Professor Layton and the Curious Village review
Posted on 12 years ago by Brian(@NE_Brian) in DS, Reviews | 5 Comments
System: Nintendo DS
Category: Puzzle Adventure
Release Date: February 10, 2008
Over the past few months, gaming enthusiasts have come to understand that casual games are a dominant force in the market and that these types of games have the staying power that is needed in the video gaming industry. The incontrovertible success of casual games – much to the dismay of longtime videogame fans – has caused a heated debate. Will the videogame market eventually become dominated only with games that a player can pick up and play? As Zelda and Mario change from hardcore to “bridge” games, will they eventually be tweaked to the point at which no challenge will be presented to the player at all? And finally, as Japan continues to ignore traditional games such as Metroid, will developers try to cash in on simple titles?
Brain Age, Wii Sports, Wii Fit. These are titles that appear to be more “mainstream” and, therefore, can draw in a significant number of videogame newcomers. Professor Layton is another of these casual games, and, unsurprisingly, it has done remarkably well in the Japanese market. In fact, two games in the series have already been released in The Land of the Rising Sun, and one more is in development. As much as videogame loyalists appreciate hardcore games, Professor Layton deserves an equal chance, as it is a charming puzzle game, which suffers only from a few, but noticeable flaws.
The game begins with Professor Layton and his protégée, Luke, traveling to the village of St. Mystere after receiving a request to investigate a certain situation. Following the death of Baron Augustus Rheinhold, an extremely wealthy man, a mystery erupts. At the reading of Rheinhold’s will, a “Golden Apple” is mentioned. The person who discovers its hidden location will reap a huge reward – Rheinhold’s entire estate. The Golden Apple is an enigmatic item. No one quite knows exactly what this object is and ultimately, no one is able to find it. Professor Layton, in the meantime, believes that the Golden Apple possesses an underlying connection to a grander mystery. As a result, Professor Layton and Luke head off to St. Mystere, determined to unravel the entire mystery.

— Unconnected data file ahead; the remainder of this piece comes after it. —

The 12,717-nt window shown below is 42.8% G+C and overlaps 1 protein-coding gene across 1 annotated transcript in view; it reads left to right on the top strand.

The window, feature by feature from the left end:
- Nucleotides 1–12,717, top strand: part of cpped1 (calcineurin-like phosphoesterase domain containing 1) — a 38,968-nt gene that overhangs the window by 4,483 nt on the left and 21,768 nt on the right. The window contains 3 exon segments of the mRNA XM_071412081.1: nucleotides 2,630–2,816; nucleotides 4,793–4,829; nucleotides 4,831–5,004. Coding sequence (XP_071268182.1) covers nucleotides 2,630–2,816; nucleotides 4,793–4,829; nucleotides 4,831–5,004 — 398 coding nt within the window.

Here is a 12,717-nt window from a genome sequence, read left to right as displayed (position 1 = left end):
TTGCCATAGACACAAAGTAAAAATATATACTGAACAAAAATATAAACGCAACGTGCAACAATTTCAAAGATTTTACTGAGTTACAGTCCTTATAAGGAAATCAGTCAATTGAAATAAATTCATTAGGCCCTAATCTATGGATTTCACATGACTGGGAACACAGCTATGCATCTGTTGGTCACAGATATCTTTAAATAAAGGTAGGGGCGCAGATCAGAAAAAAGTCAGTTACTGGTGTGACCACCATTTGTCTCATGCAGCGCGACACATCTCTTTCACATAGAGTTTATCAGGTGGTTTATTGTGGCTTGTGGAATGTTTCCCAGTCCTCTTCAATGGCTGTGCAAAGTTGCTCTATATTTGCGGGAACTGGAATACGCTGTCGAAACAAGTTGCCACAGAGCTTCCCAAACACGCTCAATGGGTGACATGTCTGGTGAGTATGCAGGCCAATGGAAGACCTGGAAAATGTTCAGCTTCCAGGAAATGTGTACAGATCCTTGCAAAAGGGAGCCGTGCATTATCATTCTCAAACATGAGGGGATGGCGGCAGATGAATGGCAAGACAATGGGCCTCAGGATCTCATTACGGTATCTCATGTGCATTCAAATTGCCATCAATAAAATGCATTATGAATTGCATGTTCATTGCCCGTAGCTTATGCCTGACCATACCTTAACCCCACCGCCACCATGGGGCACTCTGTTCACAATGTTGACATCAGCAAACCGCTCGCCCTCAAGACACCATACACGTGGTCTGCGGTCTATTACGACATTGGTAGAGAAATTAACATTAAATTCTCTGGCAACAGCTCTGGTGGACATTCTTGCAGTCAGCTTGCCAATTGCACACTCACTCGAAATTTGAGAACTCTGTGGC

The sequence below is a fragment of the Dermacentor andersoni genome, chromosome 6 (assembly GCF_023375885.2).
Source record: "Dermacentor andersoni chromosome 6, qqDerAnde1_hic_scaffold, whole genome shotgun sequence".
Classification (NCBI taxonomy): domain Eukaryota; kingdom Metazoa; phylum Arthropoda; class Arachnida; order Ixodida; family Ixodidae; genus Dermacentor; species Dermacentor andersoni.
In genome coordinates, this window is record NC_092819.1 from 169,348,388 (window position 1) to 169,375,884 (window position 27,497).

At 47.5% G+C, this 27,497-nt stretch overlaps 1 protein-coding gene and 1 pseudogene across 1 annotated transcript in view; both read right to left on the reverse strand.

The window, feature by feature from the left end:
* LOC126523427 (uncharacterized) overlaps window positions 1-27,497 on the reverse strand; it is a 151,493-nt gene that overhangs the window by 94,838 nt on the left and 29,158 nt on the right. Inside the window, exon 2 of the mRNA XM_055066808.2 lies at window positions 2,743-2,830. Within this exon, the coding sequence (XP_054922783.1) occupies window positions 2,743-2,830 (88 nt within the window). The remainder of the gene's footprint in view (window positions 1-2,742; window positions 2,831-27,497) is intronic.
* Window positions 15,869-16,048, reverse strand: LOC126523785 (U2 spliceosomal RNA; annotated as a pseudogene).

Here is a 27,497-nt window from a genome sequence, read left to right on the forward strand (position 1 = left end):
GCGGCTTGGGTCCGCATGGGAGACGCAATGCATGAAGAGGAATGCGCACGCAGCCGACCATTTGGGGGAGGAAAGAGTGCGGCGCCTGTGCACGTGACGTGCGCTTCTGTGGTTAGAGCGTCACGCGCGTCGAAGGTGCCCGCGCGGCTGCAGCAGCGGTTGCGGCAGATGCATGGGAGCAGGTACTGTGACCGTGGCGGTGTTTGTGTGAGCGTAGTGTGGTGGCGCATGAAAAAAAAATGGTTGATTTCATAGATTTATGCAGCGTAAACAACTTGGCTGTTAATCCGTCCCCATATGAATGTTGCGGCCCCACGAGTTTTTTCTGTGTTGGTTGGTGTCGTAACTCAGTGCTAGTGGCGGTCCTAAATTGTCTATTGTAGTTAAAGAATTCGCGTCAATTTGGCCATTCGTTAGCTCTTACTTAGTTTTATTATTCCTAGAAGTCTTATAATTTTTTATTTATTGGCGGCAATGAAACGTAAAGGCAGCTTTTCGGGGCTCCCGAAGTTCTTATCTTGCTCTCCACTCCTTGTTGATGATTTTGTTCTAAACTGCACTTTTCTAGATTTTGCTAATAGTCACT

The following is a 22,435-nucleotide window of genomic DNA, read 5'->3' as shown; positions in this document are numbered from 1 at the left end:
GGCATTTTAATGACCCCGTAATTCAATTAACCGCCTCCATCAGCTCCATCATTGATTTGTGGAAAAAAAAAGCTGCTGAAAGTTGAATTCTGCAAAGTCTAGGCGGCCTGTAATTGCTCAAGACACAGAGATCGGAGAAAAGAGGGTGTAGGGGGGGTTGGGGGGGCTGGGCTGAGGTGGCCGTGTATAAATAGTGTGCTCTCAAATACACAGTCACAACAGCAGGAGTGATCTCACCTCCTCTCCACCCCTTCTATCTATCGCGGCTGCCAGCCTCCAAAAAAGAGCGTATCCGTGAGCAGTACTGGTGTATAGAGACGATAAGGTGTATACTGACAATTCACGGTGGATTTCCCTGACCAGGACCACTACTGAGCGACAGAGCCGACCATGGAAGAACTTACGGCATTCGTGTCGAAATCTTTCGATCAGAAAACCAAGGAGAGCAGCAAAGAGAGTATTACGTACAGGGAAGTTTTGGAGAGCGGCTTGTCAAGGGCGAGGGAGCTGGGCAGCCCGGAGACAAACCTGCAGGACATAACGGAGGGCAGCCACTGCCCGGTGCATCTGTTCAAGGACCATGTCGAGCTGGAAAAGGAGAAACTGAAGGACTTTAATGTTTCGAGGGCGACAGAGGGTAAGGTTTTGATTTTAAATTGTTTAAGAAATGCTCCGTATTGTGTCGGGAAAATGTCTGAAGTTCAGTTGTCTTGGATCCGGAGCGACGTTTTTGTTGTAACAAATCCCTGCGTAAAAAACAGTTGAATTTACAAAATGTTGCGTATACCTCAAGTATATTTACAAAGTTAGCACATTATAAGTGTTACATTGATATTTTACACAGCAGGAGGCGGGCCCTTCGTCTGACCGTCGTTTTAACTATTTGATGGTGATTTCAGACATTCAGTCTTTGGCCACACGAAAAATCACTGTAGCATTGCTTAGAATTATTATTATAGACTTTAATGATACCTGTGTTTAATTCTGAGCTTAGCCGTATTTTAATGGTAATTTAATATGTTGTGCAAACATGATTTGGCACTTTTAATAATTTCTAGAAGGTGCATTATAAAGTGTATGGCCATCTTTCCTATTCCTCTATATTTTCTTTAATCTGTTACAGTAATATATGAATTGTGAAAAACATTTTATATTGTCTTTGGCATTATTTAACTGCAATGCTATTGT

Professor Layton and the Curious Village is best described as a point-and-click puzzle adventure. Most of the time, you will be exploring the many European-like settings on the touch screen in search of hidden puzzles and hint coins that will aid you in your puzzle-solving bouts. The most surprising aspect about the whole game is how well the puzzles are interlaced into the storyline. Most developers usually follow a safe approach, thus it is both a surprise and a delight to see a game not falling victim to conformity. A tap of the stylus is needed to travel from place to place and to converse with the locals of St. Mystere – whom, by the way, always have some puzzle in store for you to attempt to solve. Only in a handful of situations will you be forced to solve certain puzzles in order to progress. This is probably the best approach, as some may find unraveling all of the puzzles in the game to be a bit challenging.